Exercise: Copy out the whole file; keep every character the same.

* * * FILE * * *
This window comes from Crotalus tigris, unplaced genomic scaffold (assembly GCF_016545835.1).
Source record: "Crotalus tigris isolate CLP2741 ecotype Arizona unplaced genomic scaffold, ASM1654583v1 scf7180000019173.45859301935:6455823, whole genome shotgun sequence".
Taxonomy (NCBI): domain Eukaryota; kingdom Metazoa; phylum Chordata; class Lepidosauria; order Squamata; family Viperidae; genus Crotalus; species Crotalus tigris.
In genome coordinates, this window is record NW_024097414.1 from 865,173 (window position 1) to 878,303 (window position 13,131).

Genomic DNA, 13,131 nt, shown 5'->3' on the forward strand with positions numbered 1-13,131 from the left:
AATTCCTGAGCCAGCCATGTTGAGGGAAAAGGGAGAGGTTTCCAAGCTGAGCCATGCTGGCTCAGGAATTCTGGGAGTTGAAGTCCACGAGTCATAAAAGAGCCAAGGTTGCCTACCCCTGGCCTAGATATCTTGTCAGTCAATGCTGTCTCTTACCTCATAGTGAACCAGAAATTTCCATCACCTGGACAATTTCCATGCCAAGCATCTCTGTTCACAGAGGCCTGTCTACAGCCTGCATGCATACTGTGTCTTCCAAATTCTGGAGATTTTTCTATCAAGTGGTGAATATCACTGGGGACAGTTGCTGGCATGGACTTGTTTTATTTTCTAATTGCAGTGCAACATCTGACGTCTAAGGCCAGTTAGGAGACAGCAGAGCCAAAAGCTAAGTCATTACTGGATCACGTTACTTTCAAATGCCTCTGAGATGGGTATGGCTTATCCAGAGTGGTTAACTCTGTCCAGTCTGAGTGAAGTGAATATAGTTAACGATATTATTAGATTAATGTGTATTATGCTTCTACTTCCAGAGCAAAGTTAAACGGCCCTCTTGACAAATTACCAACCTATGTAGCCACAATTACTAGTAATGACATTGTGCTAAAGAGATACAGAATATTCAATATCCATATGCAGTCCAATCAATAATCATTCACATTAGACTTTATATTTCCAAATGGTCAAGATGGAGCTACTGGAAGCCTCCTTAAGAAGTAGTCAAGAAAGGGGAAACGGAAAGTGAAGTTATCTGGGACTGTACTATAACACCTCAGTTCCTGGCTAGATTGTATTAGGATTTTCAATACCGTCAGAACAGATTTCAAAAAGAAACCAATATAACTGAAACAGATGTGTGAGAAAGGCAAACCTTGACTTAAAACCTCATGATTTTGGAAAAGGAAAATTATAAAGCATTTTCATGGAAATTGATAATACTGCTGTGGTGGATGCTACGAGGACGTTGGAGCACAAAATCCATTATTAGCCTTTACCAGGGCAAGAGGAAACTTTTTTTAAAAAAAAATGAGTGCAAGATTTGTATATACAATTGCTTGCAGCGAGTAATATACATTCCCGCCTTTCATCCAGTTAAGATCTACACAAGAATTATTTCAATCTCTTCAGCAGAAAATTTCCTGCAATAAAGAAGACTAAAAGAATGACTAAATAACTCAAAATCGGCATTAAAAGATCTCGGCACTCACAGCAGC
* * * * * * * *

This window comes from Crotalus tigris, unplaced genomic scaffold (assembly GCF_016545835.1).
Source record: "Crotalus tigris isolate CLP2741 ecotype Arizona unplaced genomic scaffold, ASM1654583v1 scf7180000019173.45859301935:6455823, whole genome shotgun sequence".
Taxonomy (NCBI): domain Eukaryota; kingdom Metazoa; phylum Chordata; class Lepidosauria; order Squamata; family Viperidae; genus Crotalus; species Crotalus tigris.
In genome coordinates, this window is record NW_024097414.1 from 865,173 (window position 1) to 878,303 (window position 13,131).

Genomic DNA, 13,131 nt, shown 5'->3' on the forward strand with positions numbered 1-13,131 from the left:
AATTCCTGAGCCAGCCATGTTGAGGGAAAAGGGAGAGGTTTCCAAGCTGAGCCATGCTGGCTCAGGAATTCTGGGAGTTGAAGTCCACGAGTCATAAAAGAGCCAAGGTTGCCTACCCCTGGCCTAGATATCTTGTCAGTCAATGCTGTCTCTTACCTCATAGTGAACCAGAAATTTCCATCACCTGGACAATTTCCATGCCAAGCATCTCTGTTCACAGAGGCCTGTCTACAGCCTGCATGCATACTGTGTCTTCCAAATTCTGGAGATTTTTCTATCAAGTGGTGAATATCACTGGGGACAGTTGCTGGCATGGACTTGTTTTATTTTCTAATTGCAGTGCAACATCTGACGTCTAAGGCCAGTTAGGAGACAGCAGAGCCAAAAGCTAAGTCATTACTGGATCACGTTACTTTCAAATGCCTCTGAGATGGGTATGGCTTATCCAGAGTGGTTAACTCTGTCCAGTCTGAGTGAAGTGAATATAGTTAACGATATTATTAGATTAATGTGTATTATGCTTCTACTTCCAGAGCAAAGTTAAACGGCCCTCTTGACAAATTACCAACCTATGTAGCCACAATTACTAGTAATGACATTGTGCTAAAGAGATACAGAATATTCAATATCCATATGCAGTCCAATCAATAATCATTCACATTAGACTTTATATTTCCAAATGGTCAAGATGGAGCTACTGGAAGCCTCCTTAAGAAGTAGTCAAGAAAGGGGAAACGGAAAGTGAAGTTATCTGGGACTGTACTATAACACCTCAGTTCCTGGCTAGATTGTATTAGGATTTTCAATACCGTCAGAACAGATTTCAAAAAGAAACCAATATAACTGAAACAGATGTGTGAGAAAGGCAAACCTTGACTTAAAACCTCATGATTTTGGAAAAGGAAAATTATAAAGCATTTTCATGGAAATTGATAATACTGCTGTGGTGGATGCTACGAGGACGTTGGAGCACAAAATCCATTATTAGCCTTTACCAGGGCAAGAGGAAACTTTTTTTAAAAAAAAATGAGTGCAAGATTTGTATATACAATTGCTTGCAGCGAGTAATATACATTCCCGCCTTTCATCCAGTTAAGATCTACACAAGAATTATTTCAATCTCTTCAGCAGAAAATTTCCTGCAATAAAGAAGACTAAAAGAATGACTAAATAACTCAAAATCGGCATTAAAAGATCTCGGCACTCACAGCAGC